Frank Blair wrote to his brother Montgomery, Lincoln’s postmaster general, that Fremont “should be relieved of his command.” While Frank agreed with Fremont’s anti-slavery stance, he claimed that Fremont’s disorganized leadership demoralized his men. Frank also contended that Fremont’s “gross and inexcusable negligence” had allowed Confederate resistance to grow in Missouri. This marked a significant turnaround because the influential Blair family had lobbied for Fremont to be given the command in the first place.

In the field, Fremont’s proclamation invited Confederate retaliation just as Lincoln predicted. Brigadier General M. Jeff Thompson of the Missouri State Guard issued a counter-proclamation to the man “commanding the minions of Abraham Lincoln”:

“Therefore know ye that I, M. Jeff Thompson, brigadier general of the First Military District of Missouri, having not only the military authority of a brigadier general but certain police powers granted by Acting Governor Thomas C. Reynolds, and confirmed afterwards by Governor Jackson, do most solemnly promise that for every member of the Missouri State Guard, or soldier of our allies the armies of the Confederate States, who shall be put to death in pursuance of this said order of General Fremont, I will ‘hang, draw and quarter’ a minion of said Abraham Lincoln… I intend to exceed General Fremont in his excesses, and will make all tories that come within my reach rue the day that a different policy was adopted by their leader… mills, barns, warehouses, and other private property has been wastefully destroyed by the enemy in this district… Should these things be repeated, I will retaliate tenfold, so help me God!”

Speed sent another frantic letter to Lincoln on the 3rd, warning the president, “That foolish proclamation of Fremont… will crush out every vestage of a union party in the state (of Kentucky).” Louisville Unionists pleaded with Speed to tell Lincoln “there is not a day to lose in disavowing emancipation or Kentucky is gone over the mill dam.” Speed wrote the president again, stating, “All of us who live in the slave states whether Union or loyal have great fear of insurrection. Will not such a proclamation read by the slaves incline them to assert their freedom?” If the proclamation was not revoked, Speed warned, “Cruelty & crime would run riot in the land & the poor negroes would be almost exterminated.”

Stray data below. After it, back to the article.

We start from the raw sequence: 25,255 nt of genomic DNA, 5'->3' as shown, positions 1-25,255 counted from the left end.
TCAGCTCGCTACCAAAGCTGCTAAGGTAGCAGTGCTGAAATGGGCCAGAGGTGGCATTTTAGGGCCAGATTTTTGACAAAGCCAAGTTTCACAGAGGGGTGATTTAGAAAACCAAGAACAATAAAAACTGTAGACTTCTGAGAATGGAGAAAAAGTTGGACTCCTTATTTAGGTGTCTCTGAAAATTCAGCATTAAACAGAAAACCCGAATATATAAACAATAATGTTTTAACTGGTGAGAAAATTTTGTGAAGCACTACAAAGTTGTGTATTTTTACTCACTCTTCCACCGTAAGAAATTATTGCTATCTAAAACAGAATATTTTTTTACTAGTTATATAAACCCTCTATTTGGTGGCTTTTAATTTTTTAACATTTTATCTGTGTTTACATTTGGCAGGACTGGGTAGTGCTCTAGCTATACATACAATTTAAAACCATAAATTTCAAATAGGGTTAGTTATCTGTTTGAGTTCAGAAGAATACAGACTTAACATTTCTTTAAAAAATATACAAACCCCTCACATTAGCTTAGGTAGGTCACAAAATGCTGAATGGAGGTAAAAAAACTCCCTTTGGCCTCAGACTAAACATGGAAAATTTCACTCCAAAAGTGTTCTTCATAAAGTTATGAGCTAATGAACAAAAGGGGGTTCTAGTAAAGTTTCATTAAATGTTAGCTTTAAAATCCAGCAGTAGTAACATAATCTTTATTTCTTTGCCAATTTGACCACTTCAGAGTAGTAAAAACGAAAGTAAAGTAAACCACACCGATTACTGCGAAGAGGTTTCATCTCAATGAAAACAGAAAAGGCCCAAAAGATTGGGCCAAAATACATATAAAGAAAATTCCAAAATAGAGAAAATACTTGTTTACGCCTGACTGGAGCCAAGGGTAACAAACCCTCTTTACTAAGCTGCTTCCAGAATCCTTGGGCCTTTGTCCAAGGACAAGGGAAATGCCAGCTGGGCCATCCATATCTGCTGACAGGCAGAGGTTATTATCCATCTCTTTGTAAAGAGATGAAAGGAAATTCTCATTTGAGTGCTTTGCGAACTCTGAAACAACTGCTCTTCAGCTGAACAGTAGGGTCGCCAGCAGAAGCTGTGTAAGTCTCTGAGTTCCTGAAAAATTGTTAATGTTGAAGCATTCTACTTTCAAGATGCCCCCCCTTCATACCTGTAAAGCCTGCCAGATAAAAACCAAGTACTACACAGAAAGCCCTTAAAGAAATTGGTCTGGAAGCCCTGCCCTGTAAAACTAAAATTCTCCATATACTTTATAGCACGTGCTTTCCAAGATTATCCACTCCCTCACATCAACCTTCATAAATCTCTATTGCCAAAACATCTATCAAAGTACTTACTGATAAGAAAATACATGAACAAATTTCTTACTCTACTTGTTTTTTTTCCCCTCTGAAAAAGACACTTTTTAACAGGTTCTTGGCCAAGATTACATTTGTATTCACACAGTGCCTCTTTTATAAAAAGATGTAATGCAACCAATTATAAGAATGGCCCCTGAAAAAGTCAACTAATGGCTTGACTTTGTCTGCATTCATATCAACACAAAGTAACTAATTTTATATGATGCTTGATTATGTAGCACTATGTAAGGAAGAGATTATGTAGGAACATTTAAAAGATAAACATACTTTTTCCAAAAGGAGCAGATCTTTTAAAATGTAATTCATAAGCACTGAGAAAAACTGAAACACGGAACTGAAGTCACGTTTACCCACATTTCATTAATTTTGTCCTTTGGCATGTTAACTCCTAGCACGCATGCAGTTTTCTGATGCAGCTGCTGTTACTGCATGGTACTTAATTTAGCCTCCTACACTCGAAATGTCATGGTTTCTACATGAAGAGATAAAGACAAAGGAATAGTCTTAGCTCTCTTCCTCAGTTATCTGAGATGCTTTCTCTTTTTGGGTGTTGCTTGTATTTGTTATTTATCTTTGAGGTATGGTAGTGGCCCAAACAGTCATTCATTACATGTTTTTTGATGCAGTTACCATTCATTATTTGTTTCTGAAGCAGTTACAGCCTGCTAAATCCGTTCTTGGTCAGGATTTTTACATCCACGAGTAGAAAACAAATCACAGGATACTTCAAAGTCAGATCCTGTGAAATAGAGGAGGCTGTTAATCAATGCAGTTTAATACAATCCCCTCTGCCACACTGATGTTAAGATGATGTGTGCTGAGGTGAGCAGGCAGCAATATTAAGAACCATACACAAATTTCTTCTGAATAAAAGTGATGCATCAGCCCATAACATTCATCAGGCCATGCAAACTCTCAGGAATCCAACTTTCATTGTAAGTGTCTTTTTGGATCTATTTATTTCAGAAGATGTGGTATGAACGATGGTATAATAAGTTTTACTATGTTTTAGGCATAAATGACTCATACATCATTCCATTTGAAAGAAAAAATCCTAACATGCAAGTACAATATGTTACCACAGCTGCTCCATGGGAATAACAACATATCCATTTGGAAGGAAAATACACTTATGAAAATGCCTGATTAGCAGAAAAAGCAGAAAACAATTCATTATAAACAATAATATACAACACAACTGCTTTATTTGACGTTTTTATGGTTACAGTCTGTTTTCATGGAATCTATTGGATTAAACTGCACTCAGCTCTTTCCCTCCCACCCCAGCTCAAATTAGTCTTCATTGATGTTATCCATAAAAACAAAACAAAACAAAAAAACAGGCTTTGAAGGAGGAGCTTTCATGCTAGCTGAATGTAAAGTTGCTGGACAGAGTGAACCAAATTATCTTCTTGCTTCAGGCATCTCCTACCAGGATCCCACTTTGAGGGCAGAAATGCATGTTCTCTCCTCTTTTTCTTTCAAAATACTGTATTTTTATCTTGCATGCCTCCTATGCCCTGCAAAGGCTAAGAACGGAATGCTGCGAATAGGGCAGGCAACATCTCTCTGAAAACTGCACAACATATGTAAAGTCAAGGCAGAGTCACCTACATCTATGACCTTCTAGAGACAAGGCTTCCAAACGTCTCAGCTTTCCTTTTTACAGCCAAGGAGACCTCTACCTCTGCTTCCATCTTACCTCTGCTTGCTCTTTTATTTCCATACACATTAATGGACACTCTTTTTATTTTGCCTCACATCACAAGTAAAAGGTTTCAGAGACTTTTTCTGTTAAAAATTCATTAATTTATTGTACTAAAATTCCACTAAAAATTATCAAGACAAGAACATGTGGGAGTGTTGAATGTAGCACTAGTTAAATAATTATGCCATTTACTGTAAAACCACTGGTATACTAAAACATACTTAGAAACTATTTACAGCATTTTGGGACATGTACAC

Former U.S. Secretary of War Joseph Holt told Lincoln “of the alarm & condemnation with which the union loving citizens of Kentucky… have read this proclamation.” Another letter warned that “if this is not immediately disavowed, and annulled, Kentucky will be lost to the Union.” Garret Davis told Chase that the proclamation “caused me despondency for the first time for Ky.” Even the abolitionist Chase acknowledged, “My own conviction is that Genl F’s position in regard to slaves is not the true one. Who is a Rebel, & Who are the Slaves of rebels… must be decided upon trial & proof & Gen. F. had no authority to institute courts for such proceedings.”

Lincoln met with General-in-Chief Winfield Scott on a rainy September 5th to discuss the Fremont situation. In addition to the proclamation, Lincoln had recently received more reports attesting to Fremont’s incompetence as department commander. One report alleged that Fremont and his staff had spent nearly $12 million on items such as steamboats, equipment, uniforms, and lavish entertainment.

Lincoln and Scott agreed not to remove Fremont, but rather to send an adjutant and inspector general to help him. Scott wanted to send Major General David Hunter, but Hunter held too high a rank for such a role, so he officially recommended that Lincoln send Brigadier General George Stoneman. Lincoln thought it over for a few days.

During that time, Lincoln’s cabinet and the Blair family urged Fremont’s removal. Sidestepping military etiquette, Lincoln wrote to Hunter asking a favor regarding the Fremont situation: “He is losing the confidence of men near him, whose support any man in his position must have to be successful… (Fremont’s) cardinal mistake is that he isolates himself, & allows nobody to see him; and by which he does not know what is going on in the very matter he is dealing with.”

Lincoln explained that Fremont needed “to have, by his side, a man of large experience. Will you not, for me, take that place? Your rank is one grade too high to be ordered to it; but will you not serve the country, and oblige me, by taking it voluntarily?” Hunter accepted.